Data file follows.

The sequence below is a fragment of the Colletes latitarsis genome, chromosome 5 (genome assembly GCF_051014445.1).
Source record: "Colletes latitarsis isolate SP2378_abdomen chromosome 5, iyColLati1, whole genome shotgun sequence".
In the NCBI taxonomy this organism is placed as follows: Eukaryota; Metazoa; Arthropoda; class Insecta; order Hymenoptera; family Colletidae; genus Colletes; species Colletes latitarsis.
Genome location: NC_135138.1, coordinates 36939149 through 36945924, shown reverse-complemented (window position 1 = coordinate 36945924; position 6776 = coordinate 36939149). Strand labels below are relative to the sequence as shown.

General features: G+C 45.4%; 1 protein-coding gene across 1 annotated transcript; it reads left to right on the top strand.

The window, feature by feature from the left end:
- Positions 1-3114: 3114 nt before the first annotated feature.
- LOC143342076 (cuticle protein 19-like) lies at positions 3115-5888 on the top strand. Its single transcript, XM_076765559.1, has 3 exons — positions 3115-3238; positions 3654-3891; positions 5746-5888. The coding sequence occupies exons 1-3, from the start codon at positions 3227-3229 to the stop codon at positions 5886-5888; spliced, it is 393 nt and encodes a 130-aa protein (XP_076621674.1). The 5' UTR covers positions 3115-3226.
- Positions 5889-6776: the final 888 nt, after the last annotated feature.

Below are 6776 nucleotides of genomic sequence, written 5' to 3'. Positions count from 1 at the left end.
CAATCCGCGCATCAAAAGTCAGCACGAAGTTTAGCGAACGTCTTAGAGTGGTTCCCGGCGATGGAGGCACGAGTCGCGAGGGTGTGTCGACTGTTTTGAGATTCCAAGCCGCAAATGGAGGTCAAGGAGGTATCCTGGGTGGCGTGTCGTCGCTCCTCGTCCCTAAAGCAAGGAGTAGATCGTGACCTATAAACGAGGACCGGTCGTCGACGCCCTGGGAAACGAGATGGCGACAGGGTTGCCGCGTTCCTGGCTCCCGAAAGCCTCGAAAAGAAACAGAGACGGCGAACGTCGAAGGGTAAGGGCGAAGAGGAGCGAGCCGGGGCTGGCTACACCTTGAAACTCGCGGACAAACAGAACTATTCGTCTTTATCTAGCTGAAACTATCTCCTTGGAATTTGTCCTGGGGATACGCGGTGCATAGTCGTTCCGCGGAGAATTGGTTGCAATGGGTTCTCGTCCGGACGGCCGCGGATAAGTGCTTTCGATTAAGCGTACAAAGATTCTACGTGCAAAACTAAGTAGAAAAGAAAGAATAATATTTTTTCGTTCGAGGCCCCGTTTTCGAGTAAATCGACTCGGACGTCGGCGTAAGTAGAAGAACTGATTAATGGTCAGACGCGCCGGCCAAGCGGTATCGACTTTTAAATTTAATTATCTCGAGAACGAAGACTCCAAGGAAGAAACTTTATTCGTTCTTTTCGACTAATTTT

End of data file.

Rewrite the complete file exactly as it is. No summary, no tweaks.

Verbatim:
The sequence below is a fragment of the Colletes latitarsis genome, chromosome 5 (genome assembly GCF_051014445.1).
Source record: "Colletes latitarsis isolate SP2378_abdomen chromosome 5, iyColLati1, whole genome shotgun sequence".
In the NCBI taxonomy this organism is placed as follows: Eukaryota; Metazoa; Arthropoda; class Insecta; order Hymenoptera; family Colletidae; genus Colletes; species Colletes latitarsis.
Genome location: NC_135138.1, coordinates 36939149 through 36945924, shown reverse-complemented (window position 1 = coordinate 36945924; position 6776 = coordinate 36939149). Strand labels below are relative to the sequence as shown.

General features: G+C 45.4%; 1 protein-coding gene across 1 annotated transcript; it reads left to right on the top strand.

The window, feature by feature from the left end:
- Positions 1-3114: 3114 nt before the first annotated feature.
- LOC143342076 (cuticle protein 19-like) lies at positions 3115-5888 on the top strand. Its single transcript, XM_076765559.1, has 3 exons — positions 3115-3238; positions 3654-3891; positions 5746-5888. The coding sequence occupies exons 1-3, from the start codon at positions 3227-3229 to the stop codon at positions 5886-5888; spliced, it is 393 nt and encodes a 130-aa protein (XP_076621674.1). The 5' UTR covers positions 3115-3226.
- Positions 5889-6776: the final 888 nt, after the last annotated feature.

Below are 6776 nucleotides of genomic sequence, written 5' to 3'. Positions count from 1 at the left end.
CAATCCGCGCATCAAAAGTCAGCACGAAGTTTAGCGAACGTCTTAGAGTGGTTCCCGGCGATGGAGGCACGAGTCGCGAGGGTGTGTCGACTGTTTTGAGATTCCAAGCCGCAAATGGAGGTCAAGGAGGTATCCTGGGTGGCGTGTCGTCGCTCCTCGTCCCTAAAGCAAGGAGTAGATCGTGACCTATAAACGAGGACCGGTCGTCGACGCCCTGGGAAACGAGATGGCGACAGGGTTGCCGCGTTCCTGGCTCCCGAAAGCCTCGAAAAGAAACAGAGACGGCGAACGTCGAAGGGTAAGGGCGAAGAGGAGCGAGCCGGGGCTGGCTACACCTTGAAACTCGCGGACAAACAGAACTATTCGTCTTTATCTAGCTGAAACTATCTCCTTGGAATTTGTCCTGGGGATACGCGGTGCATAGTCGTTCCGCGGAGAATTGGTTGCAATGGGTTCTCGTCCGGACGGCCGCGGATAAGTGCTTTCGATTAAGCGTACAAAGATTCTACGTGCAAAACTAAGTAGAAAAGAAAGAATAATATTTTTTCGTTCGAGGCCCCGTTTTCGAGTAAATCGACTCGGACGTCGGCGTAAGTAGAAGAACTGATTAATGGTCAGACGCGCCGGCCAAGCGGTATCGACTTTTAAATTTAATTATCTCGAGAACGAAGACTCCAAGGAAGAAACTTTATTCGTTCTTTTCGACTAATTTT